Among urban designers and municipal officials, the term encroachment is defined as a deviation from the official master plan. But in cities today, such informal modifications to the urban fabric are deeply enmeshed with formal planning procedures.  Master Plans and Encroachments: The Architecture of Informality in Islamabad (University of Pennsylvania Press, 2023) examines informality in the high-modernist city of Islamabad as a strategic conformity to official schemes and regulations rather...
Published 10/30/23
Janice Rieger's book Design, Disability and Embodiment: Spatial Justice and Perspectives of Power (Routledge, 2023) explores the spatial and social injustices within our streets, malls, schools, and public institutions. Taken-for-granted acts like going for a walk, seeing an exhibition with a friend, and going to school are, for people with disabilities, conditional or precluded acts due to exclusion by design. This book stimulates debate and discussion about current practice and studies in...
Published 10/04/23
Antony Kalashnikov's Monuments for Posterity: Self-Commemoration and the Stalinist Culture of Time (Cornell UP, 2023) analyzes Stalinist monument-building. From the 1930's through the Great Patriotic War, architectural monuments such as subway stations were designed to emphasize the perpetual endurance of the nation, regardless of the many crises of the period. The contemporary popularity of Stalinist-era architectural forms has endured. Why this should be so is a question worth pondering,...
Published 09/23/23
Moisés Kopper's Architectures of Hope: Infrastructural Citizenship and Class Mobility in Brazil's Public Housing (U Michigan Press, 2022) examines how communal idealism, electoral politics, and low-income consumer markets made first-time homeownership a reality for millions of low-income Brazilians over the last ten years. Drawing on a five-year-long ethnography among city planners, architects, street-level bureaucrats, politicians, market and bank representatives, community leaders, and...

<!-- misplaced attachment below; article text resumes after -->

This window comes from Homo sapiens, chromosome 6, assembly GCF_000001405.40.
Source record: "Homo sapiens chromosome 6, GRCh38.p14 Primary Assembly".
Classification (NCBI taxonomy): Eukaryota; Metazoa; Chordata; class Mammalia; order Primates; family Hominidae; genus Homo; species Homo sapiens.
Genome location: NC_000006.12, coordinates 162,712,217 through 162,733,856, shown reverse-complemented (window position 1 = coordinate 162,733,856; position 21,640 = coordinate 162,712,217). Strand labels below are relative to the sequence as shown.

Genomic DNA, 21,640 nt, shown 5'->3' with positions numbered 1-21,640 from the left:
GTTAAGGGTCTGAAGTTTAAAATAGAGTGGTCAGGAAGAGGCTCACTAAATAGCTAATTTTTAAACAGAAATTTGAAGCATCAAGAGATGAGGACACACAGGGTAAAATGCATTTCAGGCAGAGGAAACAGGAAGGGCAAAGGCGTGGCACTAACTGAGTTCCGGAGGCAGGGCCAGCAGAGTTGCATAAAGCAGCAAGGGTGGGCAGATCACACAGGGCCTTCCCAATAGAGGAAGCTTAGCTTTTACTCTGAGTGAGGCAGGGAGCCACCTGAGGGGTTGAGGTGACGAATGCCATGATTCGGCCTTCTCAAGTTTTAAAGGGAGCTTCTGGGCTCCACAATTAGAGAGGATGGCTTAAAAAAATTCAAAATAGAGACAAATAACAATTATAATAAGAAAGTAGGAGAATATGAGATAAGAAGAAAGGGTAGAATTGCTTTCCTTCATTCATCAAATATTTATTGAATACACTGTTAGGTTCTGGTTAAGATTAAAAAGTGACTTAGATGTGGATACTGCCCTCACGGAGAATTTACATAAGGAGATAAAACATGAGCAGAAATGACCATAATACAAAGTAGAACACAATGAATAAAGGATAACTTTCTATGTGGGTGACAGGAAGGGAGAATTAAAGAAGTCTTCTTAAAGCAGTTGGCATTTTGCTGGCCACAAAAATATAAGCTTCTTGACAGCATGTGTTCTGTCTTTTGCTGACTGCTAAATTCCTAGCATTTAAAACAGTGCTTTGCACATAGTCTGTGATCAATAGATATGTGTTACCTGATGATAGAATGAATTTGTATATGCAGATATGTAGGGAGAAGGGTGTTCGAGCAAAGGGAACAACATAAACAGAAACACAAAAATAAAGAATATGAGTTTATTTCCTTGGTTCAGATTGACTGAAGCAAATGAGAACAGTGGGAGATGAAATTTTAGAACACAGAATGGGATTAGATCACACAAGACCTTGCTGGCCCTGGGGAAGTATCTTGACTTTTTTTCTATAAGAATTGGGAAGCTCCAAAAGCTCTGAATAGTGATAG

Published 09/19/23
Bookshop.org is an online book retailer that donates more than 80% of its profits to independent bookstores. Launched in 2020, Bookshop.org has already raised more than $27,000,000. In this interview, Andy Hunter, founder and CEO discusses his journey to creating one of the most revolutionary new organizations in the book world. Bookshop has found a way to retain the convenience of online book shopping while also supporting independent bookstores that are the backbones of many local...
Published 09/12/23
Does it ever feel like you have no free time? You come home after work and instead of finding a space of rest and relaxation, you're confronted by a pile of new tasks to complete – cooking, cleaning, looking after the kids, and so on. In After Work: A History of the Home and the Fight for Free Time (Verso, 2023), Dr. Helen Hester and Dr. Nick Srnicek lay out how unpaid work in our homes has come to take up an ever-increasing portion of our lives – how the vacuum of free time has been taken up...
Published 09/06/23